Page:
The long-term care (LTC) rider is available with some permanent policies. With this rider, you are able to deduct funds from the death benefit to pay for assistance with daily living tasks, such as bathing, dressing and eating. Is a long-term care rider on life insurance a good deal? Considering the high cost of long-term care, a rider is definitely a viable means of covering the expense.
When you opt for term conversion, you can switch out your term life insurance (active only for a certain time) into a permanent policy without the need for a medical exam.
Waiver of premium
If you become unemployed or disabled and can’t work, the waiver of premium allows you to put off your premium payments for a set period of time while you get back on your feet without risking loss of payout.
Common life insurance riders
|Accelerated death benefit||Receive a portion of the death benefit to help pay for medical or hospice care if you’re terminally ill and have less than six or 12 months to live.|
|Accidental death||Pays out twice the death benefit if you pass away from an accident.|
|Child term||Receive a death benefit if your child passes away.|
|Critical illness||Pays you a lump sum for medical treatment if you’re diagnosed with a life-threatening condition.|
|Disability income||Receive a percentage of the death benefit each month if you become disabled and can’t work.|
|Family income benefit rider||Provides a monthly payment to your beneficiaries in addition to the lump-sum death benefit.|
|Guaranteed insurability rider||Increase your coverage without an additional medical examination.|
|Long-term care||Pay for long-term care using some of the money allocated for the death benefit.|
|Term conversion||Convert your term life insurance into a permanent policy without a medical exam.|
|Waiver of premium||Waive your premiums while you’re unemployed or disabled.|
Are life insurance riders worth it?
Life insurance riders vary in cost. Some are included in a standard life insurance policy, so it’s worth comparison shopping life insurers. In some cases, a rider can be replaced with alternative insurance coverage, saving you money. For example, the waiver-of-premium rider may not be necessary if you already have disability insurance through your employer.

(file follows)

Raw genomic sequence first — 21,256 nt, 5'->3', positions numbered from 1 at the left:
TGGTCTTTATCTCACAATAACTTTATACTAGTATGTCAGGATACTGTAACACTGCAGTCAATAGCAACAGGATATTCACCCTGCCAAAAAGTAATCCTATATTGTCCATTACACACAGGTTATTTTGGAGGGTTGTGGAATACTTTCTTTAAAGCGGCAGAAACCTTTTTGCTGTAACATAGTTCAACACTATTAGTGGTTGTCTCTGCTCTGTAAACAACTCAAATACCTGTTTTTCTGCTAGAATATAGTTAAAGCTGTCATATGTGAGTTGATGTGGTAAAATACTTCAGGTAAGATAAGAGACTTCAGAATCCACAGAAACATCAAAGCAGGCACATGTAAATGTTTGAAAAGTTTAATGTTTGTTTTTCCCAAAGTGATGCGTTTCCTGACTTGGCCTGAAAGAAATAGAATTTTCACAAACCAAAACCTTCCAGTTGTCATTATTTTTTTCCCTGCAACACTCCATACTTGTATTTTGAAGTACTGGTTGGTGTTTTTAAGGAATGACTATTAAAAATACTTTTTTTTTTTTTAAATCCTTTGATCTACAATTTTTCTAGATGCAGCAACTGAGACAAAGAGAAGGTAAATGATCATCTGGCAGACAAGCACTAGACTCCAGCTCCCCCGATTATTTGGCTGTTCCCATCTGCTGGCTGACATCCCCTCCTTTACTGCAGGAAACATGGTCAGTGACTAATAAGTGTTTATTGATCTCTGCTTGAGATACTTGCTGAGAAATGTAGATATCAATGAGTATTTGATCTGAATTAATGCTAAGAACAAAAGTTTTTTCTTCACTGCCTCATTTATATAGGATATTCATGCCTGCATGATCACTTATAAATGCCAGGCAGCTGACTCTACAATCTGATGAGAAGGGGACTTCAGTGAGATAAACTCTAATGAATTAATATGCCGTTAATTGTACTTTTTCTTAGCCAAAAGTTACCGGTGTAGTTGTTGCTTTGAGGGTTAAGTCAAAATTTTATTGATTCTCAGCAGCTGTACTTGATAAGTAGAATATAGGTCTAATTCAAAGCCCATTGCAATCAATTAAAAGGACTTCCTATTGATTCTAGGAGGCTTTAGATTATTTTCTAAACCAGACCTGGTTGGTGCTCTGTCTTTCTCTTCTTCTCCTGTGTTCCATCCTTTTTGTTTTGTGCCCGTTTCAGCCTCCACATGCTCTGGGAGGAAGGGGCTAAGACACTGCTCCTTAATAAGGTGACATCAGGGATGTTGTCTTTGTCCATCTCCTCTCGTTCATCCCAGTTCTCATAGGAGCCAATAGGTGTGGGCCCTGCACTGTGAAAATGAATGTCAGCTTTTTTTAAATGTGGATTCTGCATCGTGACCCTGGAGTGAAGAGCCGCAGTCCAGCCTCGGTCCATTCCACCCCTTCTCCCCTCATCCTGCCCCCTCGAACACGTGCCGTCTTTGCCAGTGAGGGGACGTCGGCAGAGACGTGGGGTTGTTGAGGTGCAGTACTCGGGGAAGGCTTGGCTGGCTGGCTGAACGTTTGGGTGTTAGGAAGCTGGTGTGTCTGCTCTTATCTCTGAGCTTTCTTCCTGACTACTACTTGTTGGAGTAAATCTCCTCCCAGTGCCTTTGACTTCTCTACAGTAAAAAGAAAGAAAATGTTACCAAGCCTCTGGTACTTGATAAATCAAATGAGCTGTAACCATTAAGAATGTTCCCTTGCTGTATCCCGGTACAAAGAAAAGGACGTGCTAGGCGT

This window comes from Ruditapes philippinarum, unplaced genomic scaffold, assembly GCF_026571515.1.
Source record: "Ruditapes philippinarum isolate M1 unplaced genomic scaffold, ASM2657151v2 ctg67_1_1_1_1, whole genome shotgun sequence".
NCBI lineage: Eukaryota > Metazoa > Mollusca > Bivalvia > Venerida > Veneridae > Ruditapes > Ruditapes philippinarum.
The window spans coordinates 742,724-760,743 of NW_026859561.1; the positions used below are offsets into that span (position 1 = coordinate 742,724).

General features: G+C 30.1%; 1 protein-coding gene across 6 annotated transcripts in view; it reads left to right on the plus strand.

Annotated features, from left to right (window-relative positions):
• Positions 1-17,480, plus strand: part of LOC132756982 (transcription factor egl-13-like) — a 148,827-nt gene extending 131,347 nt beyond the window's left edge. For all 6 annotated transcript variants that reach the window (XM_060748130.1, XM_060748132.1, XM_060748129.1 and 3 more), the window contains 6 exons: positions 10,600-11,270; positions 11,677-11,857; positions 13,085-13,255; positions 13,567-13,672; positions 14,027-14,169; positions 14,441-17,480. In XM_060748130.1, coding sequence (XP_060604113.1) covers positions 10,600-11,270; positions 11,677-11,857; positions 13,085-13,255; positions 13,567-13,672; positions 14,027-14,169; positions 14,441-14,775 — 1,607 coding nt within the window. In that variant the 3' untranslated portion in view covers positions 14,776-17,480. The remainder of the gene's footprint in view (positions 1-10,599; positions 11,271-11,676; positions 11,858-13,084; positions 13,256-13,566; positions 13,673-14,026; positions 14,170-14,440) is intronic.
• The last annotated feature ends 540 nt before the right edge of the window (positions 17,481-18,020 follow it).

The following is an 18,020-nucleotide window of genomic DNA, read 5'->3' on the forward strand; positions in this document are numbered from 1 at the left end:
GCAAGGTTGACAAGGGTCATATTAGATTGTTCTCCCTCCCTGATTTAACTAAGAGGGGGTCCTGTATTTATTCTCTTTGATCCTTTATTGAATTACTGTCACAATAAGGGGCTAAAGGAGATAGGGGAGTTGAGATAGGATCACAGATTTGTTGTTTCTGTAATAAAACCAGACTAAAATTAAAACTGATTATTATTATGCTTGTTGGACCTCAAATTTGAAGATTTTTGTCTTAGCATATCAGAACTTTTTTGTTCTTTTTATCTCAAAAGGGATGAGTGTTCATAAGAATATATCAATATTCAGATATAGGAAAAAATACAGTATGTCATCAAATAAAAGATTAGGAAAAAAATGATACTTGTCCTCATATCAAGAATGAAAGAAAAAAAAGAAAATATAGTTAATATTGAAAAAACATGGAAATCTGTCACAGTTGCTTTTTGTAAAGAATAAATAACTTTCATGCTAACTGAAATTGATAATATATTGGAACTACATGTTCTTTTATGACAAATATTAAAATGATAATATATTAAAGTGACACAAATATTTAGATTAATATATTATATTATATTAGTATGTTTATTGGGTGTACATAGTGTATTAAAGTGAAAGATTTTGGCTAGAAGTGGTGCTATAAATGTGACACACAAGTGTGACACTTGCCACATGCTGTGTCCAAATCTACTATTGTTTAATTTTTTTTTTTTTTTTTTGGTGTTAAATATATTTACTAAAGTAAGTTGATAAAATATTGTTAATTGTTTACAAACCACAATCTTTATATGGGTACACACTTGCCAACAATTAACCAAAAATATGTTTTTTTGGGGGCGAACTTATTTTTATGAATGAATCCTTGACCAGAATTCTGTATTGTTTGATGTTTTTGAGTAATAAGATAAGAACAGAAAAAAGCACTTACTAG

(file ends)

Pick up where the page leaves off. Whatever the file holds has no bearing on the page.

A long-term care rider is less expensive to pay for than actual long-term care and may be worth the added cost. But the accidental death rider may not be worth it because of its potentially high cost. Fortunately, many employers may pay the coverage for employees in high-risk jobs.
- An insurance rider adds features to a basic life insurance policy.
- The riders could benefit you as the policy owner or the beneficiaries if you die.
- Some riders provide you with living benefits, meaning you can withdraw money from the death benefit amount before you die.
- A rider may or may not be worth the extra expense and should be evaluated carefully.
- If there’s a rider you’re interested in, shop around for life insurance quotes — some insurers include specific riders for free.
Every person’s life situation is unique and your life insurance policy should reflect that. Life insurance riders let you customize your policy to benefit you and/or your beneficiaries. It’s important to understand the ins and outs of each life insurance rider to decide on whether the value is worth the cost.
Some of the riders provide a living benefit, meaning you can draw on the death benefit amount before you die. Keep in mind, however, that any money you withdraw reduces the death benefit you had planned to leave to your loved ones. Consider increasing the amount of your policy to provide funding for yourself and your beneficiaries if you plan on adding living benefit riders.